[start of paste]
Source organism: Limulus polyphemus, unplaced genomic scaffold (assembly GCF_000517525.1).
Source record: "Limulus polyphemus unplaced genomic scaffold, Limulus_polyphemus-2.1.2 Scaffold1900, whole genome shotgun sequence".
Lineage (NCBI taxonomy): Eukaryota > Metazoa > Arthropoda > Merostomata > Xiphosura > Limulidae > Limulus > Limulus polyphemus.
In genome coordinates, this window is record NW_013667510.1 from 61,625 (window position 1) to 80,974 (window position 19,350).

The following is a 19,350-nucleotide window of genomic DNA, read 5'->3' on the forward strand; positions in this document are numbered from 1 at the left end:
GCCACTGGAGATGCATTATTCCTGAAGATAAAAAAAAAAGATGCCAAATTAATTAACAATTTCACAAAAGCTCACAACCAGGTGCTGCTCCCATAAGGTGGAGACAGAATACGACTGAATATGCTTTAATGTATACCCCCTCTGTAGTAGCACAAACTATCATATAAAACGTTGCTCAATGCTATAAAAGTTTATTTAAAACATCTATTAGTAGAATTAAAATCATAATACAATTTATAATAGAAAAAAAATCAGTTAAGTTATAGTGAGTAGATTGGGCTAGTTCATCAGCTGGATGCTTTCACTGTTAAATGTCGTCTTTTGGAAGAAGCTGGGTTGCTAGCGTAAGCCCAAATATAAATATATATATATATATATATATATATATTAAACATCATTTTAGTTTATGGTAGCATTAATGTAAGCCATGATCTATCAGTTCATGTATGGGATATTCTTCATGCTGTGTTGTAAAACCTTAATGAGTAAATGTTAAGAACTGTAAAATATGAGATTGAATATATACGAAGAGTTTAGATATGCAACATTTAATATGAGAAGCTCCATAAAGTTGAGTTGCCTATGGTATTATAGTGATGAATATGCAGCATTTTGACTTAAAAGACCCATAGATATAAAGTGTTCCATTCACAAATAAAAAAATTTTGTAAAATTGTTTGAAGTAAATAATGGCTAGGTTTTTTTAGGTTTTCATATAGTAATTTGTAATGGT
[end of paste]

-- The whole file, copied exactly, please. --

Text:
Source organism: Limulus polyphemus, unplaced genomic scaffold (assembly GCF_000517525.1).
Source record: "Limulus polyphemus unplaced genomic scaffold, Limulus_polyphemus-2.1.2 Scaffold1900, whole genome shotgun sequence".
Lineage (NCBI taxonomy): Eukaryota > Metazoa > Arthropoda > Merostomata > Xiphosura > Limulidae > Limulus > Limulus polyphemus.
In genome coordinates, this window is record NW_013667510.1 from 61,625 (window position 1) to 80,974 (window position 19,350).

The following is a 19,350-nucleotide window of genomic DNA, read 5'->3' on the forward strand; positions in this document are numbered from 1 at the left end:
GCCACTGGAGATGCATTATTCCTGAAGATAAAAAAAAAAGATGCCAAATTAATTAACAATTTCACAAAAGCTCACAACCAGGTGCTGCTCCCATAAGGTGGAGACAGAATACGACTGAATATGCTTTAATGTATACCCCCTCTGTAGTAGCACAAACTATCATATAAAACGTTGCTCAATGCTATAAAAGTTTATTTAAAACATCTATTAGTAGAATTAAAATCATAATACAATTTATAATAGAAAAAAAATCAGTTAAGTTATAGTGAGTAGATTGGGCTAGTTCATCAGCTGGATGCTTTCACTGTTAAATGTCGTCTTTTGGAAGAAGCTGGGTTGCTAGCGTAAGCCCAAATATAAATATATATATATATATATATATATATATTAAACATCATTTTAGTTTATGGTAGCATTAATGTAAGCCATGATCTATCAGTTCATGTATGGGATATTCTTCATGCTGTGTTGTAAAACCTTAATGAGTAAATGTTAAGAACTGTAAAATATGAGATTGAATATATACGAAGAGTTTAGATATGCAACATTTAATATGAGAAGCTCCATAAAGTTGAGTTGCCTATGGTATTATAGTGATGAATATGCAGCATTTTGACTTAAAAGACCCATAGATATAAAGTGTTCCATTCACAAATAAAAAAATTTTGTAAAATTGTTTGAAGTAAATAATGGCTAGGTTTTTTTAGGTTTTCATATAGTAATTTGTAATGGT